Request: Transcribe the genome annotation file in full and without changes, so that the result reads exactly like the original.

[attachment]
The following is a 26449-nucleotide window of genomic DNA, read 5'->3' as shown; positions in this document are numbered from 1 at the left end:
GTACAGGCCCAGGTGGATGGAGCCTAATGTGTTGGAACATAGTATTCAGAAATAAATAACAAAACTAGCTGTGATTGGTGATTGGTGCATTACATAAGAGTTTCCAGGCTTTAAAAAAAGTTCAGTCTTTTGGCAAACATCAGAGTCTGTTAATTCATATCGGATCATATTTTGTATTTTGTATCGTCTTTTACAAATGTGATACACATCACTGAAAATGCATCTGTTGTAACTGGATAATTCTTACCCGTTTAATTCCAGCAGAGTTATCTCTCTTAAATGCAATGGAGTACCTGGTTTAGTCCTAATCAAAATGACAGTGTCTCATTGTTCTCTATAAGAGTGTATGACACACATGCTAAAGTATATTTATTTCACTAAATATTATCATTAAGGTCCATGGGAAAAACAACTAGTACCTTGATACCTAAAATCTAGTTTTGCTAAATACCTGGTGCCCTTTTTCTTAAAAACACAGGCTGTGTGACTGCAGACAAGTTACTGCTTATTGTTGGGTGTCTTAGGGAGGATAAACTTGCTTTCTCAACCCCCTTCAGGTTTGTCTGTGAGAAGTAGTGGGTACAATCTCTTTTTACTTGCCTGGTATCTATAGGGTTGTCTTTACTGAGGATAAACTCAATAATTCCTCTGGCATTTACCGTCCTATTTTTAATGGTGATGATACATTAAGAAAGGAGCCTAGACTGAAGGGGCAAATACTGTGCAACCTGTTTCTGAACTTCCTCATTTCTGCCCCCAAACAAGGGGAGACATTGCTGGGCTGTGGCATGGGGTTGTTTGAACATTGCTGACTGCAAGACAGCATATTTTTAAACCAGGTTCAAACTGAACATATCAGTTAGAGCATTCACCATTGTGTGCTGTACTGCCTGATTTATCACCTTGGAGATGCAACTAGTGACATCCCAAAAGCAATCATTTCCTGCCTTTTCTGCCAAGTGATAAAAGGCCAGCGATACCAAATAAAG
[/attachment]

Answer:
The following is a 26449-nucleotide window of genomic DNA, read 5'->3' as shown; positions in this document are numbered from 1 at the left end:
GTACAGGCCCAGGTGGATGGAGCCTAATGTGTTGGAACATAGTATTCAGAAATAAATAACAAAACTAGCTGTGATTGGTGATTGGTGCATTACATAAGAGTTTCCAGGCTTTAAAAAAAGTTCAGTCTTTTGGCAAACATCAGAGTCTGTTAATTCATATCGGATCATATTTTGTATTTTGTATCGTCTTTTACAAATGTGATACACATCACTGAAAATGCATCTGTTGTAACTGGATAATTCTTACCCGTTTAATTCCAGCAGAGTTATCTCTCTTAAATGCAATGGAGTACCTGGTTTAGTCCTAATCAAAATGACAGTGTCTCATTGTTCTCTATAAGAGTGTATGACACACATGCTAAAGTATATTTATTTCACTAAATATTATCATTAAGGTCCATGGGAAAAACAACTAGTACCTTGATACCTAAAATCTAGTTTTGCTAAATACCTGGTGCCCTTTTTCTTAAAAACACAGGCTGTGTGACTGCAGACAAGTTACTGCTTATTGTTGGGTGTCTTAGGGAGGATAAACTTGCTTTCTCAACCCCCTTCAGGTTTGTCTGTGAGAAGTAGTGGGTACAATCTCTTTTTACTTGCCTGGTATCTATAGGGTTGTCTTTACTGAGGATAAACTCAATAATTCCTCTGGCATTTACCGTCCTATTTTTAATGGTGATGATACATTAAGAAAGGAGCCTAGACTGAAGGGGCAAATACTGTGCAACCTGTTTCTGAACTTCCTCATTTCTGCCCCCAAACAAGGGGAGACATTGCTGGGCTGTGGCATGGGGTTGTTTGAACATTGCTGACTGCAAGACAGCATATTTTTAAACCAGGTTCAAACTGAACATATCAGTTAGAGCATTCACCATTGTGTGCTGTACTGCCTGATTTATCACCTTGGAGATGCAACTAGTGACATCCCAAAAGCAATCATTTCCTGCCTTTTCTGCCAAGTGATAAAAGGCCAGCGATACCAAATAAAG